Don't Curse the Nurse!

Sharing support with stories & humor

For Your Consideration

on April 6, 2015

Dear Blog family,

I am about to send the piece below off into the wild world of critics/ lovers of fiction. First I am going to drop it here. You’re family. I’m thinking you’ll help me one way or another; a sweet comment, a personal reflection, and possibly a nudge out the door

 

Reshuffling

Image via wikihow.com

                   “Start over!”

                   “No.” I know what is coming, a declaration that we have missing cards, she has one too many, or something like that.

                   Callie pauses and purses her lips. I ignore her. It’s hard to do when your Canasta opponent is a bald-headed- ten- year- old wearing bright orange pajamas and Donald Duck slippers. Last year it was Goofy slippers, just like a pair I’ve had since I was a kid. I told her about them, and we’ve been friends ever since.

                   As I watch her face, I can see Callie picking her next words. She’s eying me, waiting to see if I’ll crack. I get more comfortable among the bunched up blankets and sort my cards.

                   “I don’t think you shuffled well enough.” Callie says in her naturally squeaky voice.

                   I give her my I’m not messing around look.

                   “It’s Canasta sweetie. You’re gonna have all sorts of matches no matter what. Now wrap your tiny paws around your cards, and lay your melds on the table here.”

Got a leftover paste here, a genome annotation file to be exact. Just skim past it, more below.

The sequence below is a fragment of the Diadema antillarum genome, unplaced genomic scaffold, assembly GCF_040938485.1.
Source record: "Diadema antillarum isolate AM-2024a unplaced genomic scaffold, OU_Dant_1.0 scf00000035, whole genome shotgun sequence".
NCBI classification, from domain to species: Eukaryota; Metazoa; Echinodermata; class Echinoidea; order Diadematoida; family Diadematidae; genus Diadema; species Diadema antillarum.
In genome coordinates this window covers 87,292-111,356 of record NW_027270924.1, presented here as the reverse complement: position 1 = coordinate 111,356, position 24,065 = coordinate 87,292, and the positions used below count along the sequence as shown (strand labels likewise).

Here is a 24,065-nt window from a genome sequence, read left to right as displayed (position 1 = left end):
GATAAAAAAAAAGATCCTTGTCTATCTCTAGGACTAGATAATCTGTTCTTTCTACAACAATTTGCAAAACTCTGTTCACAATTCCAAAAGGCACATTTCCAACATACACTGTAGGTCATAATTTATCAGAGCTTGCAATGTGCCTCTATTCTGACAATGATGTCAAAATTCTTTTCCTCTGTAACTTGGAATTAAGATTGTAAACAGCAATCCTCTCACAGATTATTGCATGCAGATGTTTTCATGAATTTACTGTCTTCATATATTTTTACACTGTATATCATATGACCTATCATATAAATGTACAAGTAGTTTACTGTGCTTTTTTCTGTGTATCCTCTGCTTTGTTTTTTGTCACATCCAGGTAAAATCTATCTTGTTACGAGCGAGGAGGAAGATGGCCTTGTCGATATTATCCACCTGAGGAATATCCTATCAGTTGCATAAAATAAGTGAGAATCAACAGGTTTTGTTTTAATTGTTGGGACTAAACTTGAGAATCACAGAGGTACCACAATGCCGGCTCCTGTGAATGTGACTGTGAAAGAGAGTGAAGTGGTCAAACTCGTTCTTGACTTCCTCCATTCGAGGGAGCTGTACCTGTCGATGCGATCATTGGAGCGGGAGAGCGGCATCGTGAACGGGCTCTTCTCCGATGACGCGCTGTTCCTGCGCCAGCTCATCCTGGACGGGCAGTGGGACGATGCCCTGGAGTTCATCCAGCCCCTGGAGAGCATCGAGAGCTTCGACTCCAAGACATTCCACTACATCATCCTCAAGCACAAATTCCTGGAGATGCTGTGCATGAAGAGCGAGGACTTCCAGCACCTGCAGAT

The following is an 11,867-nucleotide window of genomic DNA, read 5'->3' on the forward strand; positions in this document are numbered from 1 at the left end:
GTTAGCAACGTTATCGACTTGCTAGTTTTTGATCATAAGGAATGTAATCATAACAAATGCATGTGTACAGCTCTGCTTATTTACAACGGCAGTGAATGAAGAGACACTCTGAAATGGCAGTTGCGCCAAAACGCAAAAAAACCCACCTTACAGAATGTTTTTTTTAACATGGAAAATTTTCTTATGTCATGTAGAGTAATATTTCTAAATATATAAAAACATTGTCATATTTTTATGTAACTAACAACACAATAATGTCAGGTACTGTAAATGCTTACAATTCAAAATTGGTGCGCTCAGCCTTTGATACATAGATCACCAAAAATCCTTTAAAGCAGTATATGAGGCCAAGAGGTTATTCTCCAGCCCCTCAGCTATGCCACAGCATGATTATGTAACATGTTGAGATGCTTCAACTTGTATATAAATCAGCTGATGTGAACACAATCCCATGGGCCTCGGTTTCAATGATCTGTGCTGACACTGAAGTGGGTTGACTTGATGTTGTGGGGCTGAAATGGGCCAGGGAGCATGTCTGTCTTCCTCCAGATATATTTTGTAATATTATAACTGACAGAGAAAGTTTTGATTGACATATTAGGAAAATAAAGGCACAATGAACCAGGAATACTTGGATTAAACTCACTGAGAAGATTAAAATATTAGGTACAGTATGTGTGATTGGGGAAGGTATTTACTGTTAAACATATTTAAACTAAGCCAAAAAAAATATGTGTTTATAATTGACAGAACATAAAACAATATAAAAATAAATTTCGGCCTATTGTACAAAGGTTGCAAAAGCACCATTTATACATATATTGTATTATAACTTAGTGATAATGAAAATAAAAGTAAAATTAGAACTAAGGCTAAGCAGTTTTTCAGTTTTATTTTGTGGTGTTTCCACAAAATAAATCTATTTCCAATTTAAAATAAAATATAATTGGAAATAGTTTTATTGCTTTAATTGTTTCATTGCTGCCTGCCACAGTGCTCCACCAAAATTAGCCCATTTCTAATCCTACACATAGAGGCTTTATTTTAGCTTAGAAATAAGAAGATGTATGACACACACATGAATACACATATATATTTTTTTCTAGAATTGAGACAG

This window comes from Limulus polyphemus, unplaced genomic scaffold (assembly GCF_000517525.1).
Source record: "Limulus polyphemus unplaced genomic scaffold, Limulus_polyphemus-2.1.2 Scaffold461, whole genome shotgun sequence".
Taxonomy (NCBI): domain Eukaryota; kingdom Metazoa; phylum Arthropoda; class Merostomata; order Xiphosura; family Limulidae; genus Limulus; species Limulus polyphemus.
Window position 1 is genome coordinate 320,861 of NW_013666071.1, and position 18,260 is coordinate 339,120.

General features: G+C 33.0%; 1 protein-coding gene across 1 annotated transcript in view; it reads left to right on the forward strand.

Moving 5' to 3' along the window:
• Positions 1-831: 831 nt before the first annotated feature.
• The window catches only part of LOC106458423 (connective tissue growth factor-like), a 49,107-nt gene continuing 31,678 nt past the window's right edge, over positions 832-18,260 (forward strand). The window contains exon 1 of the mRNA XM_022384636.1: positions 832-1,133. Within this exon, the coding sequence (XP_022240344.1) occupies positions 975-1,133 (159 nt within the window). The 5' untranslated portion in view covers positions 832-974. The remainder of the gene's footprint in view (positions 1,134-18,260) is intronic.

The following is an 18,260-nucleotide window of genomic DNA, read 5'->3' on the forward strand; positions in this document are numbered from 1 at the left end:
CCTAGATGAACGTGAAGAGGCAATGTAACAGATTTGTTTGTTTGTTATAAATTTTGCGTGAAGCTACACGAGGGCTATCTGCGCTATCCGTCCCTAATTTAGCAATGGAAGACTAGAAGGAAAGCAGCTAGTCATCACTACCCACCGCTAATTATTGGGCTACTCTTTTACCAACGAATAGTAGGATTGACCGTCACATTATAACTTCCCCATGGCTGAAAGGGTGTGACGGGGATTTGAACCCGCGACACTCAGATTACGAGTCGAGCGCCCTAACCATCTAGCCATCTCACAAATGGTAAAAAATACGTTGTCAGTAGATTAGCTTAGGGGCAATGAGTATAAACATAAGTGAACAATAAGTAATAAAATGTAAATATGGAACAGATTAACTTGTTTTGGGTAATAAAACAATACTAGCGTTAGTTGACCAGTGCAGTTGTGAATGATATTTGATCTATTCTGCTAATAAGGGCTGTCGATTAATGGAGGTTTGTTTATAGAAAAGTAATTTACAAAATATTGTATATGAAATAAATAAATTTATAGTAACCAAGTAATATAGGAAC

Callie gives me a harrumph and a bugged-eyed look before redirecting her attention.

                   For Callie, I normally would reshuffle the deck, but I’m planning to meet friends after work, and if I want to get out on time, I can’t dawdle. One person in the group is an old friend — to be more exact, a hot guy that I regret casting aside. I’ve been dateless for four long months.

                   Callie slaps the bedside table with her hand so the stacked cards tumble sideways. I can’t help smiling. When Callie’s trying to be obnoxious, she just gets cuter and cuter.

                   “Temper, Callie.”

                   While she’s straightening out the deck, I start to lay a row down, but I’m distracted by a flash of purple on the inside of Callie’s right arm — the beginnings of a bruise right in the bend of her elbow. Around the edges it’s pink and green.

                   “What the…?” I reach for her wrist, but she’s already snaked her arm back under the blanket.

                   “Why didn’t they use your port, Callie?”

I point to the spot below her collar bone where the quarter size implant protrudes from under her skin.

                   “My Chlorambucil was still running and they said they didn’t have time to come back.”

                   The way medical jargon tumbles out of her mouth — for a second I forget she’s only ten.

                   “Call me next time, O.K?” I say it casually. I don’t want to be overbearing. Callie’s parents are major helicopters, hovering over every single staffer. Callie confided that she finds it embarrassing.

                   When I was twelve, I had Mono and was in the hospital for six weeks with my mother making everyone nervous.

                   I get it.

                   We resume playing.

                   Swish-swish. Thump-thump.

                   The speed of our card slaps gives our game a hip-hop rhythm. With each card I pull, Callie adds body moves by bending at the elbow and drawing her fanned out deck to her chin.

                   We pull and discard as fast as we can until there are two in the deck, Callie’s got three, I’ve got four, and it’s my turn to draw. She’s wiggling around on her bottom and singing before I get the card in my hand.

                   “I’m gonna win. I’m gonna win,” Callie chants.